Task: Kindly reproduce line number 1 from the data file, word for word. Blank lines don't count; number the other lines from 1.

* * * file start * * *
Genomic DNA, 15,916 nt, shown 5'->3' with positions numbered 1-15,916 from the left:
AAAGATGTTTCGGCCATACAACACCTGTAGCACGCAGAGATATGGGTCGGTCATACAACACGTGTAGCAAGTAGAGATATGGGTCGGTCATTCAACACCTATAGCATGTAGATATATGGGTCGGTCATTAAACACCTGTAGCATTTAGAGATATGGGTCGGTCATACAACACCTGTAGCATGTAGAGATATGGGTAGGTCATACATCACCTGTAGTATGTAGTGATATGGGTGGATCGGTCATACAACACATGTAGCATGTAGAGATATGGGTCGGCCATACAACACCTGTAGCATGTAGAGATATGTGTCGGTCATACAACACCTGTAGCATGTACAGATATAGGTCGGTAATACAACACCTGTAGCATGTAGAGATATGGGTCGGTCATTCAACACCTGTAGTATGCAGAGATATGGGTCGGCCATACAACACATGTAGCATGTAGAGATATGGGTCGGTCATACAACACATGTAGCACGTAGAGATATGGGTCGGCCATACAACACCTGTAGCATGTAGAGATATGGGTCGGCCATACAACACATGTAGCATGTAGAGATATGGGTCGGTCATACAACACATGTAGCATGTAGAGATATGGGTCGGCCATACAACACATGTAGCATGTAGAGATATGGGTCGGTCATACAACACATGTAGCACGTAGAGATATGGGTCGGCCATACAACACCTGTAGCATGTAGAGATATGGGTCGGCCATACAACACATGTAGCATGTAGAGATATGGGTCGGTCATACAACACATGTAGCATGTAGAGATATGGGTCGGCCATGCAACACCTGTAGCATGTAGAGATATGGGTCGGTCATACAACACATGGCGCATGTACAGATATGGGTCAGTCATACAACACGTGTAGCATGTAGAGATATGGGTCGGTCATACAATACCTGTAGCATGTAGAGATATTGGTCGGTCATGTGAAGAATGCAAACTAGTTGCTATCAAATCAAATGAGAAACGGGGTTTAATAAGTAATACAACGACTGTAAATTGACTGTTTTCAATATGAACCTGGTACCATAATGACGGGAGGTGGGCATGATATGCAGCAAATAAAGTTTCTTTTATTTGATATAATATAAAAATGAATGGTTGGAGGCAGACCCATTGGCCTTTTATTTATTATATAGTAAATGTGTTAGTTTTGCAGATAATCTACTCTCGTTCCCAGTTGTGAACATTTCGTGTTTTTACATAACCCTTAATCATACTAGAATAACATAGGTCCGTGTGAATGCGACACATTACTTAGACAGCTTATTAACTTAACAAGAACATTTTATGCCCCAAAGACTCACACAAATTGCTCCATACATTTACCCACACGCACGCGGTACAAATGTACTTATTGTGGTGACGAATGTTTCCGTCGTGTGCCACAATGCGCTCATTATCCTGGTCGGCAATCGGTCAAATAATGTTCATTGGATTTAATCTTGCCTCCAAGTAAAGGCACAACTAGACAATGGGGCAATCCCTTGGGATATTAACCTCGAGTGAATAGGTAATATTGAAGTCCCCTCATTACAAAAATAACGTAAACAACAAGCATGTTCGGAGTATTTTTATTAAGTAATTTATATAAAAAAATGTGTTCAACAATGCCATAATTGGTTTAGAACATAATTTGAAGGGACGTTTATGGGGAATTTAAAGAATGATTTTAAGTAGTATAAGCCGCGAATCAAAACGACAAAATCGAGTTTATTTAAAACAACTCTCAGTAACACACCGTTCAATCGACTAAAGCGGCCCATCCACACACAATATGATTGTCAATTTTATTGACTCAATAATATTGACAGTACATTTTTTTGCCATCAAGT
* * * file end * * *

Genomic DNA, 15,916 nt, shown 5'->3' with positions numbered 1-15,916 from the left: